I do not create surname-specific, location-specific, record-specific, or task-specific Notebooks. I tried that route years ago, and it proved to be too restrictive. Why? Because Notes can ONLY get stored in a single Notebook. I don’t know about you, but none of my ancestors have just a single surname. If I organized my surnames into Notebooks, where do I put Grandma Bessie?…in only one Notebook (aka surname)? I encountered similar limitations with using Notebooks to hold records for a particular location, or Notebooks that hold only one record type, etc. I think I renamed Notebooks, created new Notebooks and deleted old ones, and moved Notes around into different Notebooks at least a hundred times before settling on my current system. I am speaking from experience.
Simpler is better. And FAR less frustrating! A record belongs either to my family line, my husband’s family line (except our marriage certificate 🙂 ), or neither one of us (ex: a Census template, or a research log template, or a blog post sharing a general genealogy tip.).
Because I store EVERYTHING in just those three Notebooks, that’s where my Note naming convention comes in handy when I am browsing through a Notebook.
All three of these Notebooks are accessible off-line (a Premium subscription feature) so that I can use them on every mobile device even if I don’t have a good or any wifi or data signal.
So how the heck then do I organize my genealogy Notes by surname, location, record type, etc.? I use Tags. Because there is no one-to-one relationship between Notes and Tags. I can apply as many Tags as my heart desires. I also make strong use of nested Tags to more fine-tune my organization. You might want to read my previous post on Notebooks vs. Tags for a better understanding.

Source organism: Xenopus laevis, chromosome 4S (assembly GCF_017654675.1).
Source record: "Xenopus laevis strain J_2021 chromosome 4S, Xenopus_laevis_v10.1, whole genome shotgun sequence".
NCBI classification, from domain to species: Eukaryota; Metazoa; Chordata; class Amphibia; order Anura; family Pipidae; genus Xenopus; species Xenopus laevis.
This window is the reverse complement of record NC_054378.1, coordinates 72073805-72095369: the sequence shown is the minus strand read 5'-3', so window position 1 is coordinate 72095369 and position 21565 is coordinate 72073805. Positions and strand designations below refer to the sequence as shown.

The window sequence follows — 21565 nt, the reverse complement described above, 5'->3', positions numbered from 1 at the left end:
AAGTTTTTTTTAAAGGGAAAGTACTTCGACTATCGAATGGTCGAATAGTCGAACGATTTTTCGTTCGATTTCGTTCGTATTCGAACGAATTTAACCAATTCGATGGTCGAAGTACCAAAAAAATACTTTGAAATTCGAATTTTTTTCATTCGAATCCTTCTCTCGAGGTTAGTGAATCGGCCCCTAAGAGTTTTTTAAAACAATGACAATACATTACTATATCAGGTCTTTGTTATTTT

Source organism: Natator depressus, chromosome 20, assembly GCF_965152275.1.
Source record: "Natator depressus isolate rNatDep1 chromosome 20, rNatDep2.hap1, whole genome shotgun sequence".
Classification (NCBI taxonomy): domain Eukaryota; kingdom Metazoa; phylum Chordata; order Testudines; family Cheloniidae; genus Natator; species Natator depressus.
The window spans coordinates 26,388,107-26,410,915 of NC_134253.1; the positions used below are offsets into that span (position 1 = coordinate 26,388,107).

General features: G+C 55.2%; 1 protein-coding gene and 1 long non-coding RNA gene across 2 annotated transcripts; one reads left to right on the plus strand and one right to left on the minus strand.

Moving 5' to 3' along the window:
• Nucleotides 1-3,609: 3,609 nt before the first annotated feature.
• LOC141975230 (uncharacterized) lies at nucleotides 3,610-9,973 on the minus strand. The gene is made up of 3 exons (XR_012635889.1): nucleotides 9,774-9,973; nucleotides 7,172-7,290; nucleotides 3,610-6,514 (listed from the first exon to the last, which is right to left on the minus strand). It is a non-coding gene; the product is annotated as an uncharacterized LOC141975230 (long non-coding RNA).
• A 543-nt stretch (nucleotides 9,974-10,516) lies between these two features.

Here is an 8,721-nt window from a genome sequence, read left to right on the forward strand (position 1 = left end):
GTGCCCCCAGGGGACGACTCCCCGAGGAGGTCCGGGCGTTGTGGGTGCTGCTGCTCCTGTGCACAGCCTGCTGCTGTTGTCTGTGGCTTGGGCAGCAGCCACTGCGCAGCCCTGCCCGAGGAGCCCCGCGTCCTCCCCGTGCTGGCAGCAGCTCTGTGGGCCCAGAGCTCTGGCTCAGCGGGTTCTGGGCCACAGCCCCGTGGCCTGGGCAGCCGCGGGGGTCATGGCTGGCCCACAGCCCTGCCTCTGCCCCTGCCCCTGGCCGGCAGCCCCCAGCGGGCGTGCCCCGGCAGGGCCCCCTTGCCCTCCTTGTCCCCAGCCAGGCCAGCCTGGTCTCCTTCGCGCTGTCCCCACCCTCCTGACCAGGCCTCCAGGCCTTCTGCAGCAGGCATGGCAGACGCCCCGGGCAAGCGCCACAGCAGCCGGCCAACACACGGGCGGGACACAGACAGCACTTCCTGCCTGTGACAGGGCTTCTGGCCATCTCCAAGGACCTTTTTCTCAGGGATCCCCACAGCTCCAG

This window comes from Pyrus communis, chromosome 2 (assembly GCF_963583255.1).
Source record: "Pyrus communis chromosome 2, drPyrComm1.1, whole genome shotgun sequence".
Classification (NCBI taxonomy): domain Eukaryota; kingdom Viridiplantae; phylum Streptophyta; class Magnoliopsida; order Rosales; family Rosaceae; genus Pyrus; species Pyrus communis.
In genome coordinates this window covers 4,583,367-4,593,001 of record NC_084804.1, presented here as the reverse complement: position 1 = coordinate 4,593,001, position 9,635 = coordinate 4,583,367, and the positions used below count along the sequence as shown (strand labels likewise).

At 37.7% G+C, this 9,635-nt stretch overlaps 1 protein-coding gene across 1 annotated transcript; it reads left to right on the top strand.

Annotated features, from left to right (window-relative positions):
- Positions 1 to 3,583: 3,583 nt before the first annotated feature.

- Surnames (parent Tag): I Tag a Note with ALL applicable surnames.
- Places (parent Tag): Countries, states, counties, landmarks, etc.
- Los Angeles County
- Long Beach
- All Souls Cemetery
- Records (parent Tag): Documents, photos, etc.
- cemetery record
- birth record
- Actions (parent tag): Tasks I need to do.
- to verify
- to investigate
- to contact
- to obtain
One of the beauties of Tags is the dynamic linking system, which will query and pull up all records that reference that particular Tag. So if I just want to focus on my Flanagan research, I can simply click on the “Flanagan” Tag in the Tags view of Evernote and retrieve every single Note to which that surname is applied.
What are your favorite tips on using Evernote for genealogy?
17 thoughts on “Evernote for Genealogy: The Foundation of My Research Organization System”
thanks for the excellent example. Well thought out and executed.
Do you handle correspondence (paper or email) the same way?
Thanks for the kind words. I do handle correspondence the same way. I scan paper correspondence, forward emails to my Evernote, and clip or copy/paste forum posts, Facebook message, etc. I usually merge Notes for ongoing online discussions (especially those Facebook Messages). And I do still append the Title with the ancestors’ name, or just the family name if it’s a general family history discussion (ex: “Flanagan Family: Facebook Correspondence with Cousin Jane Flanagan”).
Your inquiry makes me think that perhaps I’ll do a post on using Evernote for genealogy correspondence, because there are so many venues for correspondence now that a tool like Evernote can help keep it organized and archived.